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Millions of voter records for sale on 'dark web'

Published on October 22, 2020 8:28 AM
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Hackers are selling detailed information about tens of millions of American voters and consumers on the "dark web," underscoring vulnerabilities ahead of the Nov. 3 presidential election, according to a new cybersecurity analysis.

Trustwave, a Chicago-based cybersecurity company that monitors the dark web for threats, said in the report it discovered "massive databases with detailed information about U.S. voters and consumers offered for sale on several hacker forums."

Those databases contain records revealing "a shocking level of detail" about citizens, including their political affiliations. One seller said their database included 186 million records -- which, if correct, would mean it contains information about nearly every registered voter in the United States, Trustwave said.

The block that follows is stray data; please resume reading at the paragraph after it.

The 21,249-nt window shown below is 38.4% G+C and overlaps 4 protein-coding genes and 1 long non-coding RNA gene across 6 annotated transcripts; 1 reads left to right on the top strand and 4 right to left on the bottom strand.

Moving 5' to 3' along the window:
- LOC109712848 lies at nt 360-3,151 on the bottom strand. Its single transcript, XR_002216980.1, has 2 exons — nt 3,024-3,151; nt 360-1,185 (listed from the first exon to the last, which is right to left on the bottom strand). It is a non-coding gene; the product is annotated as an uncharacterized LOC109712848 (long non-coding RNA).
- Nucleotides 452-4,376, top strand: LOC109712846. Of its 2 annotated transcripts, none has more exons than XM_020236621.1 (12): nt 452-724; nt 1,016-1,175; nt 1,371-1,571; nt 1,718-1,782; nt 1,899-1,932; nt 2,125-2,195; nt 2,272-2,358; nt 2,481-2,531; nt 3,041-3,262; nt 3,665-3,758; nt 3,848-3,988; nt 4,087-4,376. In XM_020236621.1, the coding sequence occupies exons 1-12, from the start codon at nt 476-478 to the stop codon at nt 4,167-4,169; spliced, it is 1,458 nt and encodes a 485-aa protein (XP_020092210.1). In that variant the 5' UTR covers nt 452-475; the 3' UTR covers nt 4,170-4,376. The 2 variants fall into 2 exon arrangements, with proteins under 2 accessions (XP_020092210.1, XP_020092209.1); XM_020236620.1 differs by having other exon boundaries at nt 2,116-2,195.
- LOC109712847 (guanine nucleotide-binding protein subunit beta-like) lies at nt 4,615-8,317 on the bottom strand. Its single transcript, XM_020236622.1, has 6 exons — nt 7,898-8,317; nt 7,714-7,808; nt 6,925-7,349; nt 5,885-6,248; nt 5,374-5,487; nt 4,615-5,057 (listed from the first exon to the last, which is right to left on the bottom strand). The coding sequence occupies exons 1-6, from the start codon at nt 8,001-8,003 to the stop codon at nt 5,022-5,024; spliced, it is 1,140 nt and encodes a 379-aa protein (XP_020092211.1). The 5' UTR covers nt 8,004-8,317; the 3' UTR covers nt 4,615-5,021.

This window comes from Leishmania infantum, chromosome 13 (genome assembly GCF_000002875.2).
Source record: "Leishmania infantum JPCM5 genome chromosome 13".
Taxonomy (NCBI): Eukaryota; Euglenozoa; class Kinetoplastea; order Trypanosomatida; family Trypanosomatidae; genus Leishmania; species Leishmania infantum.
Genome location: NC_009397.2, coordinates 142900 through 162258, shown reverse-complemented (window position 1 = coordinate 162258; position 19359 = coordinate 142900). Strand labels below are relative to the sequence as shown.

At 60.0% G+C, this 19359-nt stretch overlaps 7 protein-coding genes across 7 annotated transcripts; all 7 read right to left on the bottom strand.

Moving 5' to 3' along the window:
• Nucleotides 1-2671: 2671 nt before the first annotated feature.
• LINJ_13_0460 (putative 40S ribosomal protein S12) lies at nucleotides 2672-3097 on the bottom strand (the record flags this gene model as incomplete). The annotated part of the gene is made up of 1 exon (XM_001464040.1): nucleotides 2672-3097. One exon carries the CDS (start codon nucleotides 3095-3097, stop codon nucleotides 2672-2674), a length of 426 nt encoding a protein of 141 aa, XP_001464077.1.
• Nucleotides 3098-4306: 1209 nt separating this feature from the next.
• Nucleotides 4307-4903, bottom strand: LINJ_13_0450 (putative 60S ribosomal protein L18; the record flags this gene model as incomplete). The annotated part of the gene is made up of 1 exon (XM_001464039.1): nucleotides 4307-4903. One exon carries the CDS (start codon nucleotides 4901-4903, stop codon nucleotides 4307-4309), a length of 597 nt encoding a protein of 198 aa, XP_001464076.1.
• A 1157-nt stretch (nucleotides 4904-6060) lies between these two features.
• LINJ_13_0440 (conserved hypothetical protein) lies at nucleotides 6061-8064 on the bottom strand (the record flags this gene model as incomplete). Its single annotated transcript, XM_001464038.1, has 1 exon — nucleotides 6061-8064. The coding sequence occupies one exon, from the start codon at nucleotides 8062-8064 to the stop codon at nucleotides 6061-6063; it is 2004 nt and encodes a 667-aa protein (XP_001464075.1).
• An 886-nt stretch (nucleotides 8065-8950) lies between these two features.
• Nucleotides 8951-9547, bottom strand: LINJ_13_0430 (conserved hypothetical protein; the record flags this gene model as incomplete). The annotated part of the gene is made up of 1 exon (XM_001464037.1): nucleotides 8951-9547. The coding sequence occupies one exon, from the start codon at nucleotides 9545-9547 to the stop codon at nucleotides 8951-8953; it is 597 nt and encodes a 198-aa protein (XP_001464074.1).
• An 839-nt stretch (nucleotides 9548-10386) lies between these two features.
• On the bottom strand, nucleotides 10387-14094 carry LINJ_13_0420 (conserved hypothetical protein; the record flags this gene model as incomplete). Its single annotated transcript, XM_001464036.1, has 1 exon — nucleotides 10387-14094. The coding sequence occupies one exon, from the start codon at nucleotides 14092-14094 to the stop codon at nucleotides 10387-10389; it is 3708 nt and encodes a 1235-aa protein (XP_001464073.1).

Another seller claimed their consumer database contained 245 million records, which would be nearly the entire U.S. population.

"Cybercriminals have figured out ways to monetize the upcoming elections using information from data leaks and publicly available sources and are actively shopping them for profit," the firm wrote.

"The information found in the voter database can be used to conduct effective social engineering scams and spread disinformation to potentially impact the elections, particularly in swing states.

"In the right hands, this voter and consumer information can easily be used for geo-targeted disinformation campaigns over social media, email phishing, and text and phone scams."

Much voter data is already publicly available, but the report said their compilation into large, readily usable databases is troublesome. Some consumer records also listed citizens of other countries, including Britain, Canada, Ireland and South Africa.

Trustwave said having names, addresses, age, gender, and political affiliations can be useful for "all sorts of scams" and can "target voters based on their voting history."

"Databases found here may be given for free or sold. Databases are typically sold for a few hundred dollars, up to a thousand dollars, payable in bitcoins," the firm said.

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